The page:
is introduced. The Wiener-SVD unfolding approach achieves the unfolding by
maximizing the signal to noise ratios in the effective frequency domain given
expectations of signal and noise and is free from regularization parameter.
Through a couple examples, the pros and cons of the Wiener-SVD approach as well
as the nature of the unfolded results are discussed.Comment: 26 pages, 12 figures, match the accepted version by JINS

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### China's energy consumption in the building sector: A Statistical Yearbook-Energy Balance Sheet based splitting method

China's energy consumption in the building sector (BEC) is not counted as a separate type of energy consumption, but divided and mixed in other sectors in China's statistical system. This led to the lack of historical data on China's BEC. Moreover, previous researches' shortages such as unsystematic research on BEC, various estimation methods with complex calculation process, and difficulties in data acquisition resulted in āheterogeneousā of current BEC in China. Aiming to these deficiencies, this study proposes a set of China building energy consumption calculation method (CBECM) by splitting out the building related energy consumption mixed in other sectors in the composition of China Statistical Yearbook-Energy Balance Sheet. Then, China's BEC from 2000 to 2014 are estimated using CBECM and compared with other studies. Results show that, from 2000 to 2014, China's BEC increased 1.7 times, rising from 301 to 814 million tons of standard coal consumed, with the BEC percentage of total energy consumption stayed relatively stable between 17.7% and 20.3%. By comparison, we find that our results are reliable and the CBECM has the following advantages over other methods: data source is authoritative, calculation process is concise, and it is easy to obtain time series data on BEC etc. The CBECM is particularly suitable for the provincial government to calculate the local BEC, even in the circumstance with statistical yearbook available only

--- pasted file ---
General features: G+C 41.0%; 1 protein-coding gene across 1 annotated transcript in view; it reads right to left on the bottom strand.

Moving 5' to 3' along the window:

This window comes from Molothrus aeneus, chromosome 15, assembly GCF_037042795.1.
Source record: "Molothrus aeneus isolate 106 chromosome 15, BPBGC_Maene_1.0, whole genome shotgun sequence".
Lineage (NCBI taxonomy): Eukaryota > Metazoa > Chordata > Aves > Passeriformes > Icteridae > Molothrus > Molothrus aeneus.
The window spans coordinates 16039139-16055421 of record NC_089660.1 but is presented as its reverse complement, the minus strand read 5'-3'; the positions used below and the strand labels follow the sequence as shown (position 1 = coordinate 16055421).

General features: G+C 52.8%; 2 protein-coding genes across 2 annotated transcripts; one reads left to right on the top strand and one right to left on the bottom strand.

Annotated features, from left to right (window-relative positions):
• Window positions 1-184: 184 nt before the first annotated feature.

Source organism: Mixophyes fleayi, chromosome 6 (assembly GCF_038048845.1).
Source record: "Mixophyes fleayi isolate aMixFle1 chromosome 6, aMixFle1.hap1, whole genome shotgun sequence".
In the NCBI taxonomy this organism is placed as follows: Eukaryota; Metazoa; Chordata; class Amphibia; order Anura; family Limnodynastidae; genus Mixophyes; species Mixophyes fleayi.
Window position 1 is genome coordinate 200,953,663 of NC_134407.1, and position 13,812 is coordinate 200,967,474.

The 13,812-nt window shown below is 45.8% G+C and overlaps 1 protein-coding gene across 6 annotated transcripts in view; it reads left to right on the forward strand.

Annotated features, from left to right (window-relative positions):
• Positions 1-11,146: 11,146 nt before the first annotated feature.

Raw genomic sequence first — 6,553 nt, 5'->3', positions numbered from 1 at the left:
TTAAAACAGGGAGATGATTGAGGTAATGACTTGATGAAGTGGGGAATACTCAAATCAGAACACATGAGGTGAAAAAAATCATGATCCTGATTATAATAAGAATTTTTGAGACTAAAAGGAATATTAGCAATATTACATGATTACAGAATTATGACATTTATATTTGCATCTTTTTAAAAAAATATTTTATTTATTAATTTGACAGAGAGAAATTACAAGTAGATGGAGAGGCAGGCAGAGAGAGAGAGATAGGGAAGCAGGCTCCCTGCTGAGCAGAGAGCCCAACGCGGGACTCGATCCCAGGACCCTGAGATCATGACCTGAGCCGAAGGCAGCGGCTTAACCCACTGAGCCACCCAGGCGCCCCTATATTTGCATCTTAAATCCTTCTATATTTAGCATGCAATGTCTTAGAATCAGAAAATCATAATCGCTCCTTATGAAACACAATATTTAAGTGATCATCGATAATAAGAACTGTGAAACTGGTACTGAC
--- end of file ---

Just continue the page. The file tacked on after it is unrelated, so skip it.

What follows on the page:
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### Assessing the effects of technological progress on energy efficiency in the construction industry: A case of China

Energy-saving technologies in buildings have received great attention from energy efficiency researchers in the construction sector. Traditional research tends to focus on the energy used during building operation and in construction materials production, but it usually neglects the energy consumed in the building construction process. Very few studies have explored the impacts of technological progress on energy efficiency in the construction industry. This paper presents a model of the building construction process based on Cobb-Douglas production function. The model estimates the effects of technological progress on energy efficiency with the objective to examine the role that technological progress plays in energy savings in China's construction industry. The modeling results indicated that technological progress improved energy efficiency by an average of 7.1% per year from 1997 to 2014. Furthermore, three main technological progress factors (the efficiency of machinery and equipment, the proportion change of the energy structure, and research and development investment) were selected to analyze their effects on energy efficiency improvement. These positive effects were verified, and results show the effects of first two factors are significant. Finally, recommendations for promoting energy efficiency in the construction industry are proposed